A Rock of Ages

In honor of Indigenous Peoples Day, I visited a petroglyph site in the Nevada desert, and took that photo today. This area was once a lush green shore of a lake at the time the glyphs were carved, and they represent a significant aspect of the religious culture of the original people of North America. They’re OLD. Some of these glyphs were being carved about the time that Ezekiel was writing his prophecies in ancient Israel. Others were carved within the lifetime of the first colonists.

It would do us well, we children of European American immigrants, to remember that we were very much NOT the first inhabitants of this land. We colonized it.

I cannot help but mourn the incalculable value lost by the destruction of cultures with millennia of history, when the immigrants brought an entirely different culture that eventually exterminated what had long preceded it. While Columbus’ expeditions were important, I have begun to believe that Indigenous Peoples Day is a much more relevant title for the things we should remember.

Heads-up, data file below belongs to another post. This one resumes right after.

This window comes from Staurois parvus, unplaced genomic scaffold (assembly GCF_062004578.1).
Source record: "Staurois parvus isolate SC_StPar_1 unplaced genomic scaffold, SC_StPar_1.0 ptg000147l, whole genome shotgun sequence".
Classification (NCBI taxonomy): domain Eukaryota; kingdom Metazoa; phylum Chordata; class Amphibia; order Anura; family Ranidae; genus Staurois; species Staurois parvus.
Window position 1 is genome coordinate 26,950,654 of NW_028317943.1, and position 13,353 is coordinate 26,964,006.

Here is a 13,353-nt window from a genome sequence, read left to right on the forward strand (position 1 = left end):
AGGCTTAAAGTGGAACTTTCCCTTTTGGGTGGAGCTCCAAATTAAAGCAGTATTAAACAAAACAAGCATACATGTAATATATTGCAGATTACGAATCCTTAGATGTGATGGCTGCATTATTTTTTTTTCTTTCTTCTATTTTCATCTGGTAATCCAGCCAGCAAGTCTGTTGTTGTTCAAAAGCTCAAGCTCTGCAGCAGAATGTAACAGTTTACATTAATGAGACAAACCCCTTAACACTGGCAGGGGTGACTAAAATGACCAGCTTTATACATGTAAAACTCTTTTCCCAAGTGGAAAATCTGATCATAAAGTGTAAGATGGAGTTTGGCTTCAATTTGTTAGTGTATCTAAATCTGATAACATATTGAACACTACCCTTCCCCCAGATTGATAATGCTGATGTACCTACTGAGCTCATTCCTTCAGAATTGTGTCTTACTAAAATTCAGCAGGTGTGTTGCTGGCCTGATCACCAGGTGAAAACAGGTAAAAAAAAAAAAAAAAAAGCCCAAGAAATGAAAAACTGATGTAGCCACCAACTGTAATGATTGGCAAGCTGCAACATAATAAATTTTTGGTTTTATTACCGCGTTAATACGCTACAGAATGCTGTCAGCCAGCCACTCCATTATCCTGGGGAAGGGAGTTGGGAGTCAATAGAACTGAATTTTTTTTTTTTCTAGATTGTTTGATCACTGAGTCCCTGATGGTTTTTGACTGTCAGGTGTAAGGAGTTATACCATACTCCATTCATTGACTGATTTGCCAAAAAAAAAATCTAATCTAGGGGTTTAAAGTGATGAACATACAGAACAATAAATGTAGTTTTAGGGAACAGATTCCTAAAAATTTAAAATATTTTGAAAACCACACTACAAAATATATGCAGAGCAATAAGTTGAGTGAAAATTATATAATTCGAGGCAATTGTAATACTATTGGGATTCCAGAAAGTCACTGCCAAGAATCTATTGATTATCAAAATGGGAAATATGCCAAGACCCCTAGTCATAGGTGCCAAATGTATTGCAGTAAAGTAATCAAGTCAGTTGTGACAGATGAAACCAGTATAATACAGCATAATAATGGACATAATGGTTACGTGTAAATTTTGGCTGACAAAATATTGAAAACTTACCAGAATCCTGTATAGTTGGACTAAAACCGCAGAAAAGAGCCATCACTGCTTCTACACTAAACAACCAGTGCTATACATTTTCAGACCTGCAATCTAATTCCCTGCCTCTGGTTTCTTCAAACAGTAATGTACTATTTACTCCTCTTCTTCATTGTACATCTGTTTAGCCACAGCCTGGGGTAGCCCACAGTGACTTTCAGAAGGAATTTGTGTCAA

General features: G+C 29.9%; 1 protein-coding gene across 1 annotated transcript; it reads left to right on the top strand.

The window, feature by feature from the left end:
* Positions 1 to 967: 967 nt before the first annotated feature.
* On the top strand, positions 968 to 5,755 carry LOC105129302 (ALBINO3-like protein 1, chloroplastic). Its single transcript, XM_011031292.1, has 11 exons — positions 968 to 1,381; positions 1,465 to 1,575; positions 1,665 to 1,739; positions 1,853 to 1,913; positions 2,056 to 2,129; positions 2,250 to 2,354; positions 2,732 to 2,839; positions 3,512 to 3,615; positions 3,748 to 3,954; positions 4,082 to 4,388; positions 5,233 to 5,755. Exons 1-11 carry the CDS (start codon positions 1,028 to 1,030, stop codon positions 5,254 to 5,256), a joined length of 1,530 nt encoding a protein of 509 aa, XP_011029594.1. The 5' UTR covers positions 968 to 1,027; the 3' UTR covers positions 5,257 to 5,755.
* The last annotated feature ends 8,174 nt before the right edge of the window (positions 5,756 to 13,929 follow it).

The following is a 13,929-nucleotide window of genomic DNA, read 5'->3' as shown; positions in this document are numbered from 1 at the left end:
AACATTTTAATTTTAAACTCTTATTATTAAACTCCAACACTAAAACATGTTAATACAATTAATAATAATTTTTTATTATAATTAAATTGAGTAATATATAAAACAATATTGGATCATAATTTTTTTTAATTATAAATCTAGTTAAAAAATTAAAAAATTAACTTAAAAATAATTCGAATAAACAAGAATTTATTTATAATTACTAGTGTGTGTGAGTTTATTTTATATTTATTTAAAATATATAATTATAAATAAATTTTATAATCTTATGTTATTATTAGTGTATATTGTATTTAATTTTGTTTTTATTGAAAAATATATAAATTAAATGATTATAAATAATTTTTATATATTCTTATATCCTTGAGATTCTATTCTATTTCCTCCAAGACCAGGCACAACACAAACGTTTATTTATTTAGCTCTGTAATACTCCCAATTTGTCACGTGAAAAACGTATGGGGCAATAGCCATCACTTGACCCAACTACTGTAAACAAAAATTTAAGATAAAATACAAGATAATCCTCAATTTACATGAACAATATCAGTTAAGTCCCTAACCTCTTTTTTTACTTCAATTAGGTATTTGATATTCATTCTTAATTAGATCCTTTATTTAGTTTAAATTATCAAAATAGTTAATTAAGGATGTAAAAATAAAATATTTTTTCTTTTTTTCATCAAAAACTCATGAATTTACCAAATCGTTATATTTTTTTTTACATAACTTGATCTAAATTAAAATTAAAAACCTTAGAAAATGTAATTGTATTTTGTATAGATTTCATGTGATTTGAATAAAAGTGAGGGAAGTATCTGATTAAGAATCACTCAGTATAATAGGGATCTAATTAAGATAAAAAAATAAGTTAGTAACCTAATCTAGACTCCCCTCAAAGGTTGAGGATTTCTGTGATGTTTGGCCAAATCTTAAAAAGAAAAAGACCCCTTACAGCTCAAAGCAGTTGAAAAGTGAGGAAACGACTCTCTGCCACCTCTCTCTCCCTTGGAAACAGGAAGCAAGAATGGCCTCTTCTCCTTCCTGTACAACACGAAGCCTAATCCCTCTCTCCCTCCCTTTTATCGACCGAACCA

That song I grew up singing, “This Land Is Your Land” now feels a bit arrogant to me. Verse 3 says:

I roamed and rambled and I’ve followed my footsteps
To the sparkling sands of her diamond deserts
All around me a voice was sounding
This land was made for you and me

Thinking from this longer perspective, and standing in those diamond deserts looking at petroglyphs made 2000 years before that verse was written, I’m not sure that “this land was made for you and me.” We Europeans certainly took possession of it – but if there were already people inhabiting the land, was it made for us at their expense?

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